After two years, pockets of famine-like conditions return to Yemen
Pockets of famine-like conditions have returned to Yemen for the first time in two years in three Houthi-controlled governorates, an international report has revealed. There are nearly 50,000 people living in famine-like conditions in Hajjah, Amran, and al-Jawf, the International Committee of the Red Cross (ICRC) showed in a report this month. Over five million people in Yemen are on the brink of famine as the conflict and economic decline left families struggling to find enough food to get through the day. The rate of child malnutrition is one of the highest in the world, and the nutrition situation continues to deteriorate, it warned. A recent survey showed that almost one-third of families have gaps in their diets and hardly ever consume foods like pulses, vegetables, fruit, dairy products, or meat. It stressed that the current level of food insecurity in Yemen is unprecedented and is causing severe hardship for millions of people. Despite ongoing humanitarian assistance, more than 16 million Yemenis are food insecure
. The report said malnutrition rates among women and children in Yemen remain among the highest in the world, with 1.2 million pregnant or breastfeeding women and 2.3 million children under five requiring treatment for acute malnutrition. In 2021, the ICRC provided various forms of relief support, including food, unconditional cash grants, basic household items, and aid with agricultural and animal products to more than 1,600,000 people. This was done in coordination with the Yemen Red Crescent Society (YRCS) and the local communities. Also, in 2021, 112,563 livestock keepers benefited from the ICRC-supported vaccine campaigns, and 3,769 beekeepers and farmers benefited from ICRC beekeeping projects and agro support in different parts of the country. In this context, the ICRC said Yemen is a water-scarce country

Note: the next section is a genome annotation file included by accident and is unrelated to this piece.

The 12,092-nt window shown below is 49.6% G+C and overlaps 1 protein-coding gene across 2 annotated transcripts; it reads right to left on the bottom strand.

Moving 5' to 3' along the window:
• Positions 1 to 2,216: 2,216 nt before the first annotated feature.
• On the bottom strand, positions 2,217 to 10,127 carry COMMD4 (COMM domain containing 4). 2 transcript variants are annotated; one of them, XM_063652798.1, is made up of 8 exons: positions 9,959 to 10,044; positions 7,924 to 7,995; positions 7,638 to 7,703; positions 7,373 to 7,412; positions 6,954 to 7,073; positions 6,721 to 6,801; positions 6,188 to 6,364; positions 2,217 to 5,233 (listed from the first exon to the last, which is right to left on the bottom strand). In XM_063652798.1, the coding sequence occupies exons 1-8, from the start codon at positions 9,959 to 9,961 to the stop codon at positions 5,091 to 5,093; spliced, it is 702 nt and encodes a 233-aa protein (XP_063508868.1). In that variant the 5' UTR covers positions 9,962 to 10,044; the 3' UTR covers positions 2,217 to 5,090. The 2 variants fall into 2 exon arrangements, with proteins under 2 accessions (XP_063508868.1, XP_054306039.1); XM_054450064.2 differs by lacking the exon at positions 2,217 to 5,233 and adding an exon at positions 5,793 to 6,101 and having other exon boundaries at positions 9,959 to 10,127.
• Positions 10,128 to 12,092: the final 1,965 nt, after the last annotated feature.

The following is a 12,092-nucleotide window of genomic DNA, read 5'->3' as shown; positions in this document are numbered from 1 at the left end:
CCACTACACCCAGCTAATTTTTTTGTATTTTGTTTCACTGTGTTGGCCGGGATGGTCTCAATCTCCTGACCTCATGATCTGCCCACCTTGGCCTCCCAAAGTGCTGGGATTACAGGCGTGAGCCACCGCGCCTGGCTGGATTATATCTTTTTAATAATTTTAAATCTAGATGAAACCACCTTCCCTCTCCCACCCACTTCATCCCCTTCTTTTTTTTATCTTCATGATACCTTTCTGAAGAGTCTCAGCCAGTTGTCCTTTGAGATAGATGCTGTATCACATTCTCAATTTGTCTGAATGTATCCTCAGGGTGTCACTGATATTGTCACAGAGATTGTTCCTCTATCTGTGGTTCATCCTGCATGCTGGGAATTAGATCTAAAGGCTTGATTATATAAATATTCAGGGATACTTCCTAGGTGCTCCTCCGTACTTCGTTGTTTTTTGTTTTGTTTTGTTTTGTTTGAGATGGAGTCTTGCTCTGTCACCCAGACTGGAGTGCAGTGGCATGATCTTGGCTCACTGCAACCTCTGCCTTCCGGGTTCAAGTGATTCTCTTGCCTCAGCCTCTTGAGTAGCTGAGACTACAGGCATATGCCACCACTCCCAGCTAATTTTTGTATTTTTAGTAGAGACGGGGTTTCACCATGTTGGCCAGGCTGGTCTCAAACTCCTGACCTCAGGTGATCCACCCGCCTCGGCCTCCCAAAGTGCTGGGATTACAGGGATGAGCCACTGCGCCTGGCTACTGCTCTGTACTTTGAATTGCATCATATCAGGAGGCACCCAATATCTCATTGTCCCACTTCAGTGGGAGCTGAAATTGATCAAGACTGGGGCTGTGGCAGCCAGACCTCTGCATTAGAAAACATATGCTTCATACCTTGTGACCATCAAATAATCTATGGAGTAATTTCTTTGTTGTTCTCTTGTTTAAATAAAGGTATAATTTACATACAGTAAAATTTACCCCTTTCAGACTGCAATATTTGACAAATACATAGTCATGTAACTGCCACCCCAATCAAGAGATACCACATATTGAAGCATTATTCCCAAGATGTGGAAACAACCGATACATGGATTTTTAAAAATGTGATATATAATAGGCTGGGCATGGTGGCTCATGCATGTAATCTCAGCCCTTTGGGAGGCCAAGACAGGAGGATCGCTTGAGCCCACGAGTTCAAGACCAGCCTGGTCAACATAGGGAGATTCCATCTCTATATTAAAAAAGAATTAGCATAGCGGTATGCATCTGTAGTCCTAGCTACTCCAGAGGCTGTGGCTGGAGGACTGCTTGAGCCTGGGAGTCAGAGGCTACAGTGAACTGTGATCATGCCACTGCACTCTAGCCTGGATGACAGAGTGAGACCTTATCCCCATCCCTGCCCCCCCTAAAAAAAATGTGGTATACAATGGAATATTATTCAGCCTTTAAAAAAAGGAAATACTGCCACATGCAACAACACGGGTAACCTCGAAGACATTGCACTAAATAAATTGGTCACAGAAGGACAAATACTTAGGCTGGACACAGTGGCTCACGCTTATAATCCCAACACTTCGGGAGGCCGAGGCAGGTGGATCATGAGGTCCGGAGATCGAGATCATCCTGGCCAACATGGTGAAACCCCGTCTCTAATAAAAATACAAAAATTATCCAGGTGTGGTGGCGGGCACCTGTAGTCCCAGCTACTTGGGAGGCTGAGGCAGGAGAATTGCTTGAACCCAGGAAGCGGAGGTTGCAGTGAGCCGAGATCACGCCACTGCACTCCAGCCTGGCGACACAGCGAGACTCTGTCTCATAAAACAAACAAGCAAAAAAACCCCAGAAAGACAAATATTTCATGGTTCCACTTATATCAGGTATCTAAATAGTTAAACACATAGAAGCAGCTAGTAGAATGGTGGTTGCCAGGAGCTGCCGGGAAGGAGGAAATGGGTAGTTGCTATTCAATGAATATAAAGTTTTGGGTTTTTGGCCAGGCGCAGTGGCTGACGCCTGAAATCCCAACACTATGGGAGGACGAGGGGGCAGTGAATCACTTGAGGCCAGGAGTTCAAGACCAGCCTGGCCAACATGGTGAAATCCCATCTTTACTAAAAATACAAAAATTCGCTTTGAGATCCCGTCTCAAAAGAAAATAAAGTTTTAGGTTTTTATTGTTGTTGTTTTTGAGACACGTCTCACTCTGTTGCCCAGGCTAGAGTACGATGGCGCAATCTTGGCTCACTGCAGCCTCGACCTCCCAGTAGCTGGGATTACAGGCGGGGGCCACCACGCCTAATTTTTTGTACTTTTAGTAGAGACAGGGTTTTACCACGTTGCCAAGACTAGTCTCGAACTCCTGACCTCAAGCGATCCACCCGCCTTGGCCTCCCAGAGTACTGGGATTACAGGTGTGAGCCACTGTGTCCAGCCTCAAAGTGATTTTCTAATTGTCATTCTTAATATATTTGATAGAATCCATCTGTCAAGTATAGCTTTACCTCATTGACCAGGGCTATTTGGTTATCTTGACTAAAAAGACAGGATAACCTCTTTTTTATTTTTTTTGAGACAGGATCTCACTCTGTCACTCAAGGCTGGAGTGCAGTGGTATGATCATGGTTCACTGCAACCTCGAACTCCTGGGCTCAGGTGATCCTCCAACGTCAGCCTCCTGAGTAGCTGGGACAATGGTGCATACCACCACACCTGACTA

. “The protracted conflict and the under-investment in water infrastructure today deprive millions of Yemenis of access to clean and drinkable water,” it said in another report it released earlier this month. It cited several underlying causes that are contributing to exacerbating the water crisis in Yemen, including the proliferation of Qat as a cash crop, which consumes more than 40% of Yemen’s total renewable water resources and 32% of all groundwater withdrawals. The report indicated that the rate of groundwater overdraft is currently much higher (twice) than the recharge rate, and is increasing, bringing depletion of water reserves, inequity, and shortages. According to the United Nations Office for the Coordination of Humanitarian Affairs (OCHA), it is estimated that 17.8 million people lack access to safe water and adequate sanitation services in Yemen. The current water network reaches less than 30% of the Yemeni population. Thus, millions of Yemenis, including women and children need to walk for miles to fetch water. Lack of access to clean water has caused major health outbreaks, including cholera and acute watery diarrhea that started in October 2016, leading to the country’s worst cholera outbreak in modern history (2.5 million cases reported, and more than 4,000 people have died in the Yemen cholera outbreak). The ICRC said it has been addressing the most urgent needs through the repair of boreholes and water stations, distributing water to detention facilities to reduce water-related disease outbreaks, and rehabilitating sewage systems. It also supports the maintenance of water networks and the provision of chlorine tablets, fuel, generators, and maintenance tools to local water and sanitation corporations (LWSC) to ensure continuous provision of safe water.